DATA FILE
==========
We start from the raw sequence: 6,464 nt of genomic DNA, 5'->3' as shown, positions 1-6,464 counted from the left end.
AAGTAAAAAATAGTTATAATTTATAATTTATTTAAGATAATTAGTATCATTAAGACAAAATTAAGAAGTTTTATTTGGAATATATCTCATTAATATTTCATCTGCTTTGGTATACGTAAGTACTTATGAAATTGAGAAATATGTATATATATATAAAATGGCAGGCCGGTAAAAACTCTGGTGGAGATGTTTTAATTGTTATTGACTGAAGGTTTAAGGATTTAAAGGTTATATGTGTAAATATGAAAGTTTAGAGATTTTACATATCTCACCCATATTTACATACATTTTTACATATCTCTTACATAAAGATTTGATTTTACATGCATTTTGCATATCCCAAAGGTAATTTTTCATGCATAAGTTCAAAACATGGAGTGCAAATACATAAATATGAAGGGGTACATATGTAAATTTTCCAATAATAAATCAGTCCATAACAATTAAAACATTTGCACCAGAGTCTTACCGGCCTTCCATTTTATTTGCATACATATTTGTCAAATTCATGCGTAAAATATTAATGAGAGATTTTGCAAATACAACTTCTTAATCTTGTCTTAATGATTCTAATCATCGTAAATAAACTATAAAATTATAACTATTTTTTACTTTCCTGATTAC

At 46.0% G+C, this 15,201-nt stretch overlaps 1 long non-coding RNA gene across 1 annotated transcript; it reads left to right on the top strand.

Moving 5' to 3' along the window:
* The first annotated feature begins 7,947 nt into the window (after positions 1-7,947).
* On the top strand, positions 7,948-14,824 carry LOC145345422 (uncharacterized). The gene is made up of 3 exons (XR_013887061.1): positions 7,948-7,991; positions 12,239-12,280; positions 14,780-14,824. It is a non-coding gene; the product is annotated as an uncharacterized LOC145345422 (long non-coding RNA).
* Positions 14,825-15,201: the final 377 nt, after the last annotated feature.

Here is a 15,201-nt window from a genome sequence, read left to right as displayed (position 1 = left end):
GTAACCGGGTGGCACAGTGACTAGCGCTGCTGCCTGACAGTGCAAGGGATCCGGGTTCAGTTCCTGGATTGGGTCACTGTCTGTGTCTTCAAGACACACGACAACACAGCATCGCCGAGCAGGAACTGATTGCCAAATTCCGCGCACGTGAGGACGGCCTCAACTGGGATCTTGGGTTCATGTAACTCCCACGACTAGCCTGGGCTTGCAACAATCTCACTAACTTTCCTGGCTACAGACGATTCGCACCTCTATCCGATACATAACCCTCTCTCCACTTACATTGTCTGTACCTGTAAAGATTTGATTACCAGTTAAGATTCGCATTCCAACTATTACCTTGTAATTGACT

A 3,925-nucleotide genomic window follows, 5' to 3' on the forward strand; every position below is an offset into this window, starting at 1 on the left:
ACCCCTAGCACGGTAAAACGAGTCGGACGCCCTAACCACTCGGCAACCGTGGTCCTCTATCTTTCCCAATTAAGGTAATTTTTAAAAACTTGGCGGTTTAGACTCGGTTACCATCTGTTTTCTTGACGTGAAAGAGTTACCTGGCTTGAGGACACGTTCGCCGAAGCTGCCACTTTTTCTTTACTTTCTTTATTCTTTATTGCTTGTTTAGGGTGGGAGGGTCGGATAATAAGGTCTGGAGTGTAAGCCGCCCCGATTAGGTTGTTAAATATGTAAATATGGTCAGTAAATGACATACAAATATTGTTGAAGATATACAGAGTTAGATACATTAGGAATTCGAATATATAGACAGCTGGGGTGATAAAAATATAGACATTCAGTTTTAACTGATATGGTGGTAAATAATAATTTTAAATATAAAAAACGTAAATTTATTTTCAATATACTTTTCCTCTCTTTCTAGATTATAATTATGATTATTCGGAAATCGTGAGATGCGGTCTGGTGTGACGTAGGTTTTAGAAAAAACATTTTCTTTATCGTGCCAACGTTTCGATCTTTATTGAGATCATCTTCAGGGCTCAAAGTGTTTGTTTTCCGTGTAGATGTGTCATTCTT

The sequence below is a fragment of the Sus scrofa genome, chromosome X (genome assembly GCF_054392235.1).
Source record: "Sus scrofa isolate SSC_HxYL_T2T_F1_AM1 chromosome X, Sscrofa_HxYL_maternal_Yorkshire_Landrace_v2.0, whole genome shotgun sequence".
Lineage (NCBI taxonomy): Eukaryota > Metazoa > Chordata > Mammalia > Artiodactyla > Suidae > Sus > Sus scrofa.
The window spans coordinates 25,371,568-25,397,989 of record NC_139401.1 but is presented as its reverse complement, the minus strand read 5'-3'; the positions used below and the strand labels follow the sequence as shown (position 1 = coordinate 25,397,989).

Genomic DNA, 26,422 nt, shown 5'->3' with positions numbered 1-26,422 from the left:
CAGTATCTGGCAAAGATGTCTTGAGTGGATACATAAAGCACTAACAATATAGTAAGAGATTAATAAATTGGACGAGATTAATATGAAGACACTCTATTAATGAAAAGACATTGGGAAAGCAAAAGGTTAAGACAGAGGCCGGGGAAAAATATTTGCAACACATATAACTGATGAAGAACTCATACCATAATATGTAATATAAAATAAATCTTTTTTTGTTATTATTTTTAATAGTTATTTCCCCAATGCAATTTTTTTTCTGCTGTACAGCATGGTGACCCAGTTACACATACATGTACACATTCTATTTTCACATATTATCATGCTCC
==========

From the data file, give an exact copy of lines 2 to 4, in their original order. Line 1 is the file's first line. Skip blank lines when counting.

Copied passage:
AAGTAAAAAATAGTTATAATTTATAATTTATTTAAGATAATTAGTATCATTAAGACAAAATTAAGAAGTTTTATTTGGAATATATCTCATTAATATTTCATCTGCTTTGGTATACGTAAGTACTTATGAAATTGAGAAATATGTATATATATATAAAATGGCAGGCCGGTAAAAACTCTGGTGGAGATGTTTTAATTGTTATTGACTGAAGGTTTAAGGATTTAAAGGTTATATGTGTAAATATGAAAGTTTAGAGATTTTACATATCTCACCCATATTTACATACATTTTTACATATCTCTTACATAAAGATTTGATTTTACATGCATTTTGCATATCCCAAAGGTAATTTTTCATGCATAAGTTCAAAACATGGAGTGCAAATACATAAATATGAAGGGGTACATATGTAAATTTTCCAATAATAAATCAGTCCATAACAATTAAAACATTTGCACCAGAGTCTTACCGGCCTTCCATTTTATTTGCATACATATTTGTCAAATTCATGCGTAAAATATTAATGAGAGATTTTGCAAATACAACTTCTTAATCTTGTCTTAATGATTCTAATCATCGTAAATAAACTATAAAATTATAACTATTTTTTACTTTCCTGATTAC

At 46.0% G+C, this 15,201-nt stretch overlaps 1 long non-coding RNA gene across 1 annotated transcript; it reads left to right on the top strand.

Moving 5' to 3' along the window: